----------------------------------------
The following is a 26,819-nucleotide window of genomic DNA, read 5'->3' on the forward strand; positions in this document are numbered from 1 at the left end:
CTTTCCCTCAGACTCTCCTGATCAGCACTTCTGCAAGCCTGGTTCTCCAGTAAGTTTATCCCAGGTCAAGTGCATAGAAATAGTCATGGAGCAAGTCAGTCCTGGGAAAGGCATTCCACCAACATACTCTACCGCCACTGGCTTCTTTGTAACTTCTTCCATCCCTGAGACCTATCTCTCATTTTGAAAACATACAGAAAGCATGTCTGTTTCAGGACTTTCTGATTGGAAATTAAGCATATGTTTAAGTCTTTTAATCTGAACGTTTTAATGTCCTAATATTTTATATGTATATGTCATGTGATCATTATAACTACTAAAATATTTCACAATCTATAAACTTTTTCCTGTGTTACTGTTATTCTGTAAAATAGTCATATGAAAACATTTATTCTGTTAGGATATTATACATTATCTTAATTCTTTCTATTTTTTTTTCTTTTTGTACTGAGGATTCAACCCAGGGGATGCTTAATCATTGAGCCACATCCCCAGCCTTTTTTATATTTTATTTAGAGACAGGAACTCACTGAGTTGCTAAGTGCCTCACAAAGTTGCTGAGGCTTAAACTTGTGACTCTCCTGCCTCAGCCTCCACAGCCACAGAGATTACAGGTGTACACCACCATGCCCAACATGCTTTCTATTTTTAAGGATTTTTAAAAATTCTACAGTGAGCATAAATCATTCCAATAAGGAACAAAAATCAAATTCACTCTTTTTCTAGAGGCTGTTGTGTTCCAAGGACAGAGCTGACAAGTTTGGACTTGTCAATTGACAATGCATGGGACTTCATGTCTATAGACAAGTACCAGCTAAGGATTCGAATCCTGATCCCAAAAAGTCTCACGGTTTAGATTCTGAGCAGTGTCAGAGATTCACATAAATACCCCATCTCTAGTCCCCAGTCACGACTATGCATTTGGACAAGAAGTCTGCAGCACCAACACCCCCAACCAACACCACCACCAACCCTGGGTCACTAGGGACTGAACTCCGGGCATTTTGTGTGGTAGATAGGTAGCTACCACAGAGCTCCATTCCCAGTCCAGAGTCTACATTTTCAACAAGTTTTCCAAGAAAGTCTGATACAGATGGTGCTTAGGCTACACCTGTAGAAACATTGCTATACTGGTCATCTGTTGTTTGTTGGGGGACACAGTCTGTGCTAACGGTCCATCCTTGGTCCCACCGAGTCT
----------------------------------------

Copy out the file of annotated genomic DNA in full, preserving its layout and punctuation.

The following is a 26,819-nucleotide window of genomic DNA, read 5'->3' on the forward strand; positions in this document are numbered from 1 at the left end:
CTTTCCCTCAGACTCTCCTGATCAGCACTTCTGCAAGCCTGGTTCTCCAGTAAGTTTATCCCAGGTCAAGTGCATAGAAATAGTCATGGAGCAAGTCAGTCCTGGGAAAGGCATTCCACCAACATACTCTACCGCCACTGGCTTCTTTGTAACTTCTTCCATCCCTGAGACCTATCTCTCATTTTGAAAACATACAGAAAGCATGTCTGTTTCAGGACTTTCTGATTGGAAATTAAGCATATGTTTAAGTCTTTTAATCTGAACGTTTTAATGTCCTAATATTTTATATGTATATGTCATGTGATCATTATAACTACTAAAATATTTCACAATCTATAAACTTTTTCCTGTGTTACTGTTATTCTGTAAAATAGTCATATGAAAACATTTATTCTGTTAGGATATTATACATTATCTTAATTCTTTCTATTTTTTTTTCTTTTTGTACTGAGGATTCAACCCAGGGGATGCTTAATCATTGAGCCACATCCCCAGCCTTTTTTATATTTTATTTAGAGACAGGAACTCACTGAGTTGCTAAGTGCCTCACAAAGTTGCTGAGGCTTAAACTTGTGACTCTCCTGCCTCAGCCTCCACAGCCACAGAGATTACAGGTGTACACCACCATGCCCAACATGCTTTCTATTTTTAAGGATTTTTAAAAATTCTACAGTGAGCATAAATCATTCCAATAAGGAACAAAAATCAAATTCACTCTTTTTCTAGAGGCTGTTGTGTTCCAAGGACAGAGCTGACAAGTTTGGACTTGTCAATTGACAATGCATGGGACTTCATGTCTATAGACAAGTACCAGCTAAGGATTCGAATCCTGATCCCAAAAAGTCTCACGGTTTAGATTCTGAGCAGTGTCAGAGATTCACATAAATACCCCATCTCTAGTCCCCAGTCACGACTATGCATTTGGACAAGAAGTCTGCAGCACCAACACCCCCAACCAACACCACCACCAACCCTGGGTCACTAGGGACTGAACTCCGGGCATTTTGTGTGGTAGATAGGTAGCTACCACAGAGCTCCATTCCCAGTCCAGAGTCTACATTTTCAACAAGTTTTCCAAGAAAGTCTGATACAGATGGTGCTTAGGCTACACCTGTAGAAACATTGCTATACTGGTCATCTGTTGTTTGTTGGGGGACACAGTCTGTGCTAACGGTCCATCCTTGGTCCCACCGAGTCT